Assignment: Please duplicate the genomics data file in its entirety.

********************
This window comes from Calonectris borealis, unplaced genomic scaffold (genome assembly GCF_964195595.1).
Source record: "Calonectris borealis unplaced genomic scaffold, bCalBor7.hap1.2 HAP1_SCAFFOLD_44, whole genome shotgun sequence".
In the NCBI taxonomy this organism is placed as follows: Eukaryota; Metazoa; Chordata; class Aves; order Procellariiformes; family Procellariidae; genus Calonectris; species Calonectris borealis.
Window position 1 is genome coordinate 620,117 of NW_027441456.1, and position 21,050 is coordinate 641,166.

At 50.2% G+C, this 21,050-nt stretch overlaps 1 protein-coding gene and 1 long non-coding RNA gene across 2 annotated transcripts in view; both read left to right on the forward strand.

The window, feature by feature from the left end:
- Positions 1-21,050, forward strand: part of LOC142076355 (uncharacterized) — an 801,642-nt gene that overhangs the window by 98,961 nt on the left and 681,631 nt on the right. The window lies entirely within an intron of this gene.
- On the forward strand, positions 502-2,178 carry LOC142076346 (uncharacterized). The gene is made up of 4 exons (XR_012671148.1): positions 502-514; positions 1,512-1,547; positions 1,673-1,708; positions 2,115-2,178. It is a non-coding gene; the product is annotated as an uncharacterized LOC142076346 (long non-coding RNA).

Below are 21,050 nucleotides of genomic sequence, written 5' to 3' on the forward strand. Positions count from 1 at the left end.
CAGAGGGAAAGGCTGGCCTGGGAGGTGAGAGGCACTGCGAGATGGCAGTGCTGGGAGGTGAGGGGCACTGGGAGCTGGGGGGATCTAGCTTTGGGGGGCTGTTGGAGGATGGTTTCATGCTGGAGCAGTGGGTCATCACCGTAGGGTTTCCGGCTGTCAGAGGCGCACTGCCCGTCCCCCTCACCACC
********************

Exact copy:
This window comes from Calonectris borealis, unplaced genomic scaffold (genome assembly GCF_964195595.1).
Source record: "Calonectris borealis unplaced genomic scaffold, bCalBor7.hap1.2 HAP1_SCAFFOLD_44, whole genome shotgun sequence".
In the NCBI taxonomy this organism is placed as follows: Eukaryota; Metazoa; Chordata; class Aves; order Procellariiformes; family Procellariidae; genus Calonectris; species Calonectris borealis.
Window position 1 is genome coordinate 620,117 of NW_027441456.1, and position 21,050 is coordinate 641,166.

At 50.2% G+C, this 21,050-nt stretch overlaps 1 protein-coding gene and 1 long non-coding RNA gene across 2 annotated transcripts in view; both read left to right on the forward strand.

The window, feature by feature from the left end:
- Positions 1-21,050, forward strand: part of LOC142076355 (uncharacterized) — an 801,642-nt gene that overhangs the window by 98,961 nt on the left and 681,631 nt on the right. The window lies entirely within an intron of this gene.
- On the forward strand, positions 502-2,178 carry LOC142076346 (uncharacterized). The gene is made up of 4 exons (XR_012671148.1): positions 502-514; positions 1,512-1,547; positions 1,673-1,708; positions 2,115-2,178. It is a non-coding gene; the product is annotated as an uncharacterized LOC142076346 (long non-coding RNA).

Below are 21,050 nucleotides of genomic sequence, written 5' to 3' on the forward strand. Positions count from 1 at the left end.
CAGAGGGAAAGGCTGGCCTGGGAGGTGAGAGGCACTGCGAGATGGCAGTGCTGGGAGGTGAGGGGCACTGGGAGCTGGGGGGATCTAGCTTTGGGGGGCTGTTGGAGGATGGTTTCATGCTGGAGCAGTGGGTCATCACCGTAGGGTTTCCGGCTGTCAGAGGCGCACTGCCCGTCCCCCTCACCACC